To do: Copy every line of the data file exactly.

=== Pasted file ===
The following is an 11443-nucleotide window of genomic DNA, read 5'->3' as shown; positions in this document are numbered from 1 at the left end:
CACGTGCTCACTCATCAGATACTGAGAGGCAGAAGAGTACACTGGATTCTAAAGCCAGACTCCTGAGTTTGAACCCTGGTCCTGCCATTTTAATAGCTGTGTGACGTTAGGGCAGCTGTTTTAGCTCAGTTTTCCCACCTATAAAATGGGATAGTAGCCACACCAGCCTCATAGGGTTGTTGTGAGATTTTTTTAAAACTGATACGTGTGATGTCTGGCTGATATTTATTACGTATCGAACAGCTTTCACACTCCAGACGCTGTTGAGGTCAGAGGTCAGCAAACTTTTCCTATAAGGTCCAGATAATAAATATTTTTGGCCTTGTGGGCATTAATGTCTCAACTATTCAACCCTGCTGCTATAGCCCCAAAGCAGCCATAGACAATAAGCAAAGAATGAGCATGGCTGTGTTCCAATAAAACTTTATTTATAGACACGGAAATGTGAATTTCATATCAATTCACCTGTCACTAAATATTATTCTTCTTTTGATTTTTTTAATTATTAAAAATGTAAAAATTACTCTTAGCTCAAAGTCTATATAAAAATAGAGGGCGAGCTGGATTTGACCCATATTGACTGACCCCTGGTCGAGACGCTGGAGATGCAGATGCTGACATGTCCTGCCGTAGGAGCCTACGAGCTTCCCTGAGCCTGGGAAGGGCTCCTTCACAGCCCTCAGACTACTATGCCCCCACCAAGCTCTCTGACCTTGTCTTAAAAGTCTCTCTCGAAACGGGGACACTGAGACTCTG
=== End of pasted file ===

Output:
The following is an 11443-nucleotide window of genomic DNA, read 5'->3' as shown; positions in this document are numbered from 1 at the left end:
CACGTGCTCACTCATCAGATACTGAGAGGCAGAAGAGTACACTGGATTCTAAAGCCAGACTCCTGAGTTTGAACCCTGGTCCTGCCATTTTAATAGCTGTGTGACGTTAGGGCAGCTGTTTTAGCTCAGTTTTCCCACCTATAAAATGGGATAGTAGCCACACCAGCCTCATAGGGTTGTTGTGAGATTTTTTTAAAACTGATACGTGTGATGTCTGGCTGATATTTATTACGTATCGAACAGCTTTCACACTCCAGACGCTGTTGAGGTCAGAGGTCAGCAAACTTTTCCTATAAGGTCCAGATAATAAATATTTTTGGCCTTGTGGGCATTAATGTCTCAACTATTCAACCCTGCTGCTATAGCCCCAAAGCAGCCATAGACAATAAGCAAAGAATGAGCATGGCTGTGTTCCAATAAAACTTTATTTATAGACACGGAAATGTGAATTTCATATCAATTCACCTGTCACTAAATATTATTCTTCTTTTGATTTTTTTAATTATTAAAAATGTAAAAATTACTCTTAGCTCAAAGTCTATATAAAAATAGAGGGCGAGCTGGATTTGACCCATATTGACTGACCCCTGGTCGAGACGCTGGAGATGCAGATGCTGACATGTCCTGCCGTAGGAGCCTACGAGCTTCCCTGAGCCTGGGAAGGGCTCCTTCACAGCCCTCAGACTACTATGCCCCCACCAAGCTCTCTGACCTTGTCTTAAAAGTCTCTCTCGAAACGGGGACACTGAGACTCTG